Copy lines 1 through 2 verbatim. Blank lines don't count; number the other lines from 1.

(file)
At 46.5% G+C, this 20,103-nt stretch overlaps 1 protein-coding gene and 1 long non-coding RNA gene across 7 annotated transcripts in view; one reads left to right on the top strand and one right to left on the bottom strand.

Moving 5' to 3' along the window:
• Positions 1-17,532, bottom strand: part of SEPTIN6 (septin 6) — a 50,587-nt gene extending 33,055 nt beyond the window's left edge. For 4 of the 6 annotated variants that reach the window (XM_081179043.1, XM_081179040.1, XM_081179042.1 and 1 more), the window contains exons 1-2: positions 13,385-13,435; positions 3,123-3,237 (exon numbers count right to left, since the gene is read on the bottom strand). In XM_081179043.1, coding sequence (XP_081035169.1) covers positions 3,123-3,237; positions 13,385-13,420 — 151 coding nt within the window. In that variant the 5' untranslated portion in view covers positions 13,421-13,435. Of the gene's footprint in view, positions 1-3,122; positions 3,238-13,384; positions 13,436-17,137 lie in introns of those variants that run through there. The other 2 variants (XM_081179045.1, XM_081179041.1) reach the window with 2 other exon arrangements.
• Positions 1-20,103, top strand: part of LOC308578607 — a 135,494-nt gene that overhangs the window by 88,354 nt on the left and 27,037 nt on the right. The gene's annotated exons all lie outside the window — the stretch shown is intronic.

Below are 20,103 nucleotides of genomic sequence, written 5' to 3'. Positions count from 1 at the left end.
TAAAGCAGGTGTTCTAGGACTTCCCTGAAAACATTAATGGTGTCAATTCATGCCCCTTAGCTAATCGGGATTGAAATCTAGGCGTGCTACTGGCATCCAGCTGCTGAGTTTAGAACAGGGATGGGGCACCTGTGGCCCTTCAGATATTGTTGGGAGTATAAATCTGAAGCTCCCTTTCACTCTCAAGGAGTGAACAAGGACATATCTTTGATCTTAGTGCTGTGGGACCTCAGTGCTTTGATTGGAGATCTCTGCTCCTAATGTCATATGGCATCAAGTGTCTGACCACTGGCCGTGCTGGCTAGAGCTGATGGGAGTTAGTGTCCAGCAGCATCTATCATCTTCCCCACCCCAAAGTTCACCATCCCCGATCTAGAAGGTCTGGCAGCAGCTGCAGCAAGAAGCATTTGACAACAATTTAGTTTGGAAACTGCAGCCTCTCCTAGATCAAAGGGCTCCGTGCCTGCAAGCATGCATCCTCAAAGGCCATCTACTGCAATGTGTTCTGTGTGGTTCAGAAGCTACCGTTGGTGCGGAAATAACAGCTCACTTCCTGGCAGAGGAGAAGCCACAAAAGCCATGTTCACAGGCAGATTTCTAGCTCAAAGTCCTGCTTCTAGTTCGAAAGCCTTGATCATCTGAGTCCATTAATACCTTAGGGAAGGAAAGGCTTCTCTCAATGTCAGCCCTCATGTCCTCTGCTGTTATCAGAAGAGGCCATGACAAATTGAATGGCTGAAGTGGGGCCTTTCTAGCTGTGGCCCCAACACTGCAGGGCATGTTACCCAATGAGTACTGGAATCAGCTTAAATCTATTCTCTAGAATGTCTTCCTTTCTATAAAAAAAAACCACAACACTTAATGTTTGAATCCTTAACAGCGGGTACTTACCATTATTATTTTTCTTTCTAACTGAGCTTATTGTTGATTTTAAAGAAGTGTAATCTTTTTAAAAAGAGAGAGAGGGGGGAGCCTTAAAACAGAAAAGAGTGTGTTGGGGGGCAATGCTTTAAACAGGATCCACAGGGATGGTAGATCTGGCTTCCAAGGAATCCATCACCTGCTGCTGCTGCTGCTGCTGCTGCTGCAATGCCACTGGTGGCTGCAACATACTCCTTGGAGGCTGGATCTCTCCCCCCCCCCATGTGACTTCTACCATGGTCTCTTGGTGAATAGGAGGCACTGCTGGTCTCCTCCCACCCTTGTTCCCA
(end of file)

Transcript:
At 46.5% G+C, this 20,103-nt stretch overlaps 1 protein-coding gene and 1 long non-coding RNA gene across 7 annotated transcripts in view; one reads left to right on the top strand and one right to left on the bottom strand.

Moving 5' to 3' along the window: